HAWTHORN premiership coach Alastair Clarkson wants reform to the League’s coaching ranks, including mandatory licences, to ensure there is no repeat of the Essendon supplements scandal.

Clarkson believes licences to coach should be compulsory and that by 2020, every senior coach should have coached his own team for at least two years.

Voss: I needed more time

He has outlined details of his recommendations put to the AFL Coaches Association and has said it was the role of the AFL to put these regulations in place.

"We need to ensure [the supplements scandal] never happens in our game again. It's too easy to sweep it under the carpet and hope it's never going to happen again," Clarkson told Fairfax Media.

"Next time it could be illicit drugs or young girls in night clubs. It comes down to having the right systems and protocols in place. 

"’Hirdy' (Essendon coach James Hird) needs accreditation to coach under-nines but not an AFL footy team. It really concerns me that the game doesn't protect itself in the way, say, the teaching industry does."

But Clarkson's comments appear to have added more fuel to the fierce rivalry between Hawthorn and Essendon.

On Tuesday afternoon the Bombers' chairman, Paul Little, wrote an open letter to the club's members in which he stated: "The comments made by Clarkson relating to James Hird are neither helpful nor informed.

"The events of the ASADA investigation into the previous supplements program are very complex matters and the report is still to be finalised.

"We have no doubt James Hird is the right person to coach the Essendon Football Club and we look forward to his return to the club later this year.

"James appreciates the ongoing support he has received from other AFL coaches and the AFL Coaches' Association."

Clarkson is a former teacher and came through the coaching ranks with stints in the VFL and SANFL.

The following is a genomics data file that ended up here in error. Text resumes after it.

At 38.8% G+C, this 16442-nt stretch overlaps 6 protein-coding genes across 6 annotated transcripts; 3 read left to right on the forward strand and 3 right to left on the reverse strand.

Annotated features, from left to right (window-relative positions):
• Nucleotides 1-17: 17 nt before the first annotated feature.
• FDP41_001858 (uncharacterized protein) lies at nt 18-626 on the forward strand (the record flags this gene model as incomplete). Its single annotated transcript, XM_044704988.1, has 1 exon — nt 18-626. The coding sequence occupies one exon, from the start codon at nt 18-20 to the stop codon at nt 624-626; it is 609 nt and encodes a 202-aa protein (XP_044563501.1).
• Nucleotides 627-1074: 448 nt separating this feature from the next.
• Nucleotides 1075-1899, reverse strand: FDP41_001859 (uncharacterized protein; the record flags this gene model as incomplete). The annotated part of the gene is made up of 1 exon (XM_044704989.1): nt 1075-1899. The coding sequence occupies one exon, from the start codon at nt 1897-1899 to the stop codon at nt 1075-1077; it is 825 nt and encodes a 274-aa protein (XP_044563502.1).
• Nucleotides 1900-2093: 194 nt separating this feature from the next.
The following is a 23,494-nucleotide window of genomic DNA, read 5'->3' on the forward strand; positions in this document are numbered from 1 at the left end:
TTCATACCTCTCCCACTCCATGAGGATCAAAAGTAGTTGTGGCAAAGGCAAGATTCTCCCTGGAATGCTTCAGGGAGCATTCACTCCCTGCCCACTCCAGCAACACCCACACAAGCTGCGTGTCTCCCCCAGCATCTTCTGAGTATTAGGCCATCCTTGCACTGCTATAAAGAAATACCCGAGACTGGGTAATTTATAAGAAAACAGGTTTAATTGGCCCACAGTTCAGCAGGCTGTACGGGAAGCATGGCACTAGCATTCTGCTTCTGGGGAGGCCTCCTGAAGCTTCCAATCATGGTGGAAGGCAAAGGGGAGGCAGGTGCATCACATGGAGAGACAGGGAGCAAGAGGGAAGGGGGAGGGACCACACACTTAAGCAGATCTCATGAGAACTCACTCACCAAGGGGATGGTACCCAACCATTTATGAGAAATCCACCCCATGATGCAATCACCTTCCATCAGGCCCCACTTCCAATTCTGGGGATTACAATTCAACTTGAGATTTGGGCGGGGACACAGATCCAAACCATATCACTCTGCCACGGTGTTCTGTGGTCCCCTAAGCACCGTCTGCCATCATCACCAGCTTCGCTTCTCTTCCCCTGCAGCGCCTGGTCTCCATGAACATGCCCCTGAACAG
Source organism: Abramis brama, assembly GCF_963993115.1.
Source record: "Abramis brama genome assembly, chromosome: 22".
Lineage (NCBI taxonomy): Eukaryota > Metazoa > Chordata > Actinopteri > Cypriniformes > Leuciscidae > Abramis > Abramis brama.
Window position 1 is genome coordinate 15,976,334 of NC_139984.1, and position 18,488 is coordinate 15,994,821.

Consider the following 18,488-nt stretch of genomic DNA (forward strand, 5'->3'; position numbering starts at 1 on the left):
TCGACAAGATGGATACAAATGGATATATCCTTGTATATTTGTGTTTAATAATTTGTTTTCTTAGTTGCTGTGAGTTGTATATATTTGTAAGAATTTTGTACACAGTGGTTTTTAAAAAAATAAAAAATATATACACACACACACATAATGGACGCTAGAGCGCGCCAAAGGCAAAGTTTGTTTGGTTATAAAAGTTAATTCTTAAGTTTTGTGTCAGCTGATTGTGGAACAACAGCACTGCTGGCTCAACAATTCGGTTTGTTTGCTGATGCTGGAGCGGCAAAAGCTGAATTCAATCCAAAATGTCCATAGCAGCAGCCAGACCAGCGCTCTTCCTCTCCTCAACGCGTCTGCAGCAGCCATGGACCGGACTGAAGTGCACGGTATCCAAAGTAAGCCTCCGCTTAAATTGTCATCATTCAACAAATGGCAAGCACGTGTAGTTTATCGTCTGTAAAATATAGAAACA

He is now entering his 10th season at Hawthorn and has recently spent two weeks at Harvard Business School.

Clarkson was asked to present his views to the AFL Commission on Monday in Sydney. 

He said under his blueprint for becoming an AFL coach, Hird would have not have been allowed to coach Essendon without accreditation and two years' coaching experience.

He also said he believed coaches had more to offer than simply self-interest in governing the game.

"I know there will be a view which says 'Button your lip Clarkson. This doesn't involve you. Concentrate on Hawthorn and don't worry about other clubs," he said.

"For too long, coaches have had that attitude or felt they should. For too long, we've said nothing. We need to speak up about this.

"We're only temporary custodians. We're just here to protect the game and pass the baton on to the next generation and ensure it is in a good state.

"We've just got to make sure that things like what happened last year must never be allowed to ambush the game again, to tarnish what is a great game.

"The game doesn't protect itself from over-zealous board members who become fixated on the idea of a club legend or a star player becoming their coach with no experience."

Clarkson is also disappointed over reports of the AFLCA visiting and working with Hird, following suggestions that it sympathised with the coach’s plight and felt he'd been hard done by. 

"That was not my view, not many of the other coaches' view," Clarkson said.

"I'd like to (talk with James Hird) at some stage, but now is probably not the time.

"The time we could have had an influence was half-way through the year, but unfortunately that didn't happen."

Clarkson said he felt for AFL CEO Andrew Demetriou and the way he came under fire at times for the way the League handled last year's saga.

"He was trying to do the right thing by the game. He and Mike [Fitzpatrick] were trying to protect the game, the code and all of us in the game, and he was treading a pathway through a minefield. There were landmines all over the place. 

"It affected all of us and it forced us to look at ourselves and what we could learn from it at Hawthorn.

"Coaches are pretty resilient, but it was more to do with the wider damage to the game. We have a great game and it was ambushed and it could have been avoided."

Three-time Brisbane Lions premiership captain Michael Voss, who stepped into the club's senior coaching role with no previous experience of the top job, was another casualty in 2013.

Clarkson said he had also been influenced by a recent visit to St George's Park in the UK, where he visited the English Football Association's national football centre for coaching and development.

He said the centre was something he believed the AFL could use as a model.